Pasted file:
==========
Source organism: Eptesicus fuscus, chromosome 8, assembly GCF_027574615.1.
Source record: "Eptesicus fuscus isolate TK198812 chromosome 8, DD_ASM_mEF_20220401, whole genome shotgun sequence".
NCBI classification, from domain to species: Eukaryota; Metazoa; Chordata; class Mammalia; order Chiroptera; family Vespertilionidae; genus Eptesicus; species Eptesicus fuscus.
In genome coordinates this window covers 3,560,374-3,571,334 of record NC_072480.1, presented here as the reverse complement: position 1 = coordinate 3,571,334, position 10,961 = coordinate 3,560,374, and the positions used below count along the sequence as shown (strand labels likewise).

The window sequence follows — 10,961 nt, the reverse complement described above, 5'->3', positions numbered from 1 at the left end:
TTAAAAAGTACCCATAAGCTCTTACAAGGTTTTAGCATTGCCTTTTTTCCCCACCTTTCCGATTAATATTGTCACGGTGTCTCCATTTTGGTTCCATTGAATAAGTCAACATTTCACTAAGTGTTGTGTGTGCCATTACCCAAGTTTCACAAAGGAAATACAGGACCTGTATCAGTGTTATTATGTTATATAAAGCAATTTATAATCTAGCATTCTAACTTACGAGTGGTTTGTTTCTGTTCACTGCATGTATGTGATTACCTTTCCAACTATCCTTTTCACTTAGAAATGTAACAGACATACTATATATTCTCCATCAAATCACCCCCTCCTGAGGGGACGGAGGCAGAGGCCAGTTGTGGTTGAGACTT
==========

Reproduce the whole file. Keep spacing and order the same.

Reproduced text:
Source organism: Eptesicus fuscus, chromosome 8, assembly GCF_027574615.1.
Source record: "Eptesicus fuscus isolate TK198812 chromosome 8, DD_ASM_mEF_20220401, whole genome shotgun sequence".
NCBI classification, from domain to species: Eukaryota; Metazoa; Chordata; class Mammalia; order Chiroptera; family Vespertilionidae; genus Eptesicus; species Eptesicus fuscus.
In genome coordinates this window covers 3,560,374-3,571,334 of record NC_072480.1, presented here as the reverse complement: position 1 = coordinate 3,571,334, position 10,961 = coordinate 3,560,374, and the positions used below count along the sequence as shown (strand labels likewise).

The window sequence follows — 10,961 nt, the reverse complement described above, 5'->3', positions numbered from 1 at the left end:
TTAAAAAGTACCCATAAGCTCTTACAAGGTTTTAGCATTGCCTTTTTTCCCCACCTTTCCGATTAATATTGTCACGGTGTCTCCATTTTGGTTCCATTGAATAAGTCAACATTTCACTAAGTGTTGTGTGTGCCATTACCCAAGTTTCACAAAGGAAATACAGGACCTGTATCAGTGTTATTATGTTATATAAAGCAATTTATAATCTAGCATTCTAACTTACGAGTGGTTTGTTTCTGTTCACTGCATGTATGTGATTACCTTTCCAACTATCCTTTTCACTTAGAAATGTAACAGACATACTATATATTCTCCATCAAATCACCCCCTCCTGAGGGGACGGAGGCAGAGGCCAGTTGTGGTTGAGACTT